Democrats rip Trump rollback of LGBTQ protections amid Pride Month

Democrats tore into President TrumpDonald TrumpNorth Carolina Senate passes trio of election measures 14 Republicans vote against making Juneteenth a federal holiday Border state governors rebel against Biden's immigration chaos MORE after the White House finalized a rule that would roll back protections implemented under the Obama administration that prevented discrimination in health care based on one’s gender identity. 

The Democrats noted that the decision comes during Pride Month and on the fourth anniversary of the mass shooting at the Pulse nightclub in Florida. It also coincides with spiking coronavirus cases across the country, with advocates saying the pandemic has fueled the need for more readily available health coverage.

“How cruel do you have to be to announce a roll back of health protections for transgender Americans in the middle of a global pandemic, in the middle of #PrideMonth, and on the anniversary of the Pulse nightclub shooting?!” Senate Minority Leader Charles SchumerChuck SchumerSenate panel unanimously advances key Biden cyber nominees Overnight Energy: Schumer to trigger reconciliation process Wednesday | Bipartisan bill would ban 'forever chemicals' in cosmetics | Biden admin eyes step toward Trump-era proposal for uranium reserve GOP senator: I want to make Biden a 'one-half-term president' MORE (D-N.Y.) tweeted on Friday. 


“The Occupant & his Administration are actively fanning the flames of hate, dismantling anti-discrimination protections in the middle of a global health pandemic that is disproportionately impacting Black & Brown communities. Shameful,” tweeted Rep. Ayanna PressleyAyanna PressleyIt's past time we elect a Black woman governor House Republicans introduce resolution to censure the 'squad' Progressives rally behind Omar while accusing her critics of bias MORE (D-Mass.). “This decision is a direct attack on the right to health care for trans and nonbinary people across our country. In the middle of #Pride month no less. Unconscionable.”


A wave of other Democrats panned the White House, with Rep. Jennifer WextonJennifer Lynn WextonLate Capitol Police officer's family urges Congress to agree to Jan. 6 commission Administration withdraws Trump-era proposal to loosen protections for transgender homeless people Trump the X-factor in Virginia governor race MORE (Va.) saying the administration “is putting lives at risk.”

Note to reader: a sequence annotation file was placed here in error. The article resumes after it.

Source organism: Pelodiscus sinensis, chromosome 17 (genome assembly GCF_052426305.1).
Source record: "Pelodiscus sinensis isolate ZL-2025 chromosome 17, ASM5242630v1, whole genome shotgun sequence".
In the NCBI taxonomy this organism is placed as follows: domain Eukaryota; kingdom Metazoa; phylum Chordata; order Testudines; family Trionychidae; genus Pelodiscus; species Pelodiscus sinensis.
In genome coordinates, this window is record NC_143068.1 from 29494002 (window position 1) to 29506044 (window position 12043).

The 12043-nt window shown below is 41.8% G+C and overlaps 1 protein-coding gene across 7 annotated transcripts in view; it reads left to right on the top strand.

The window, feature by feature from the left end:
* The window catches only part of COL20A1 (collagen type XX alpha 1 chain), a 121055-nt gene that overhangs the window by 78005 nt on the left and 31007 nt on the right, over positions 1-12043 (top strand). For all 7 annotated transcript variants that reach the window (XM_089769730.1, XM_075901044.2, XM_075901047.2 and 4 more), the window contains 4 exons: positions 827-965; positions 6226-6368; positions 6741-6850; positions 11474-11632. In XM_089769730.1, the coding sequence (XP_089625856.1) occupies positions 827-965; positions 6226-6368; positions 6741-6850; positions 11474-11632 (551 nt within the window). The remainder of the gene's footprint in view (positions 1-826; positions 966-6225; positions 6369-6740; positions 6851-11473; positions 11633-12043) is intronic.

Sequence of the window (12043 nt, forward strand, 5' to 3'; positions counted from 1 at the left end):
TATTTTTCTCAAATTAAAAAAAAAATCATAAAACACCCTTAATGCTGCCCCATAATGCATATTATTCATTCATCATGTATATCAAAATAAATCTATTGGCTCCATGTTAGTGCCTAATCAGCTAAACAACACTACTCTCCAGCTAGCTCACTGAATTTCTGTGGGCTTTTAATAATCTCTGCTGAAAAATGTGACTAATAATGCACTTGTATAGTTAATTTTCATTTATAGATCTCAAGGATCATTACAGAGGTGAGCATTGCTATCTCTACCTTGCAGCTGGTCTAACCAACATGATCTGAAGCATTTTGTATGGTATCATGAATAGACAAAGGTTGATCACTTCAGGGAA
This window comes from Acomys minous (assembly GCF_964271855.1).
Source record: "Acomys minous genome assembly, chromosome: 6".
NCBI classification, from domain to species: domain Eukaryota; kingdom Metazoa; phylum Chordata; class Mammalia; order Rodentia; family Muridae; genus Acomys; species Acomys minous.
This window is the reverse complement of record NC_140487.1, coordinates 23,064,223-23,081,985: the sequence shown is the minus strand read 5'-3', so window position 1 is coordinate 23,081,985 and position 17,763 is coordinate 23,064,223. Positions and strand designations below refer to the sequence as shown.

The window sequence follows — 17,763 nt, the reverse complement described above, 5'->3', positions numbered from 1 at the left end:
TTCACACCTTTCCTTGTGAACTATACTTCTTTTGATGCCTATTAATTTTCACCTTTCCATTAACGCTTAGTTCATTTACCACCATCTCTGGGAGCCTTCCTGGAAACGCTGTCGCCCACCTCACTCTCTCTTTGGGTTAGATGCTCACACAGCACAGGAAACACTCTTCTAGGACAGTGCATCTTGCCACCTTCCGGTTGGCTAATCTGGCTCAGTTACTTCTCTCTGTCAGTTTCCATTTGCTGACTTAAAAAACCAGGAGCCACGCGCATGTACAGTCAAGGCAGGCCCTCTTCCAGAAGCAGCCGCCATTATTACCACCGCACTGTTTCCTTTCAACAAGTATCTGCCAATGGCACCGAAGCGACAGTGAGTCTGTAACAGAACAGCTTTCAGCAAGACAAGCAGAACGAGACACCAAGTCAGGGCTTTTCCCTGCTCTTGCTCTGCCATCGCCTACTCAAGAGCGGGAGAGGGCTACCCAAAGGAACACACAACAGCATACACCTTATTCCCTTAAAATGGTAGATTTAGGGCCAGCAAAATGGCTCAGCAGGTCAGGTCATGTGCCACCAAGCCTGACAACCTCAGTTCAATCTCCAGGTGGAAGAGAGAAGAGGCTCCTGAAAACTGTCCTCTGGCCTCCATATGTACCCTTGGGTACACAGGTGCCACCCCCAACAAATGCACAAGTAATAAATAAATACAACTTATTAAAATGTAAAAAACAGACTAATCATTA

“For my nonbinary child and for every LGBTQ+ person, we must reverse this rule,” added Rep. Pramila JayapalPramila JayapalDemocrats shift tone on unemployment benefits Pelosi picks Democrats for special panel tackling inequality White House to Democrats: Get ready to go it alone on infrastructure MORE (D-Wash.), the co-chairwoman of the House Progressive Caucus. “The Trump administration's cruelty knows no bounds. We have no choice but to reaffirm that our commitment to fighting back knows no bounds too.” 

The avalanche of criticism came after the Department of Health and Human Services announced the government's interpretation of sex discrimination will be based on "the plain meaning of the word 'sex' as male or female and as determined by biology."


Religious institutions have long said the Trump administration needs to reinforce their right not to provide treatment that is against their beliefs, and the rule has been in development for over a year.

The protections were first implemented under the previous administration when Obama officials made it illegal for doctors, hospitals and other health care workers to deny care to someone whose sexual orientation or gender identity they disapproved of. The rule was implemented by expanding the health law's definition of sex discrimination to include gender identity for the first time in history.

However, the Trump administration’s rollback expands beyond the bounds of the Obama-era rule by curtailing protections from other health provisions as well, removing protections based on sexual orientation and gender identity in 10 existing regulations, according to the Kaiser Family Foundation.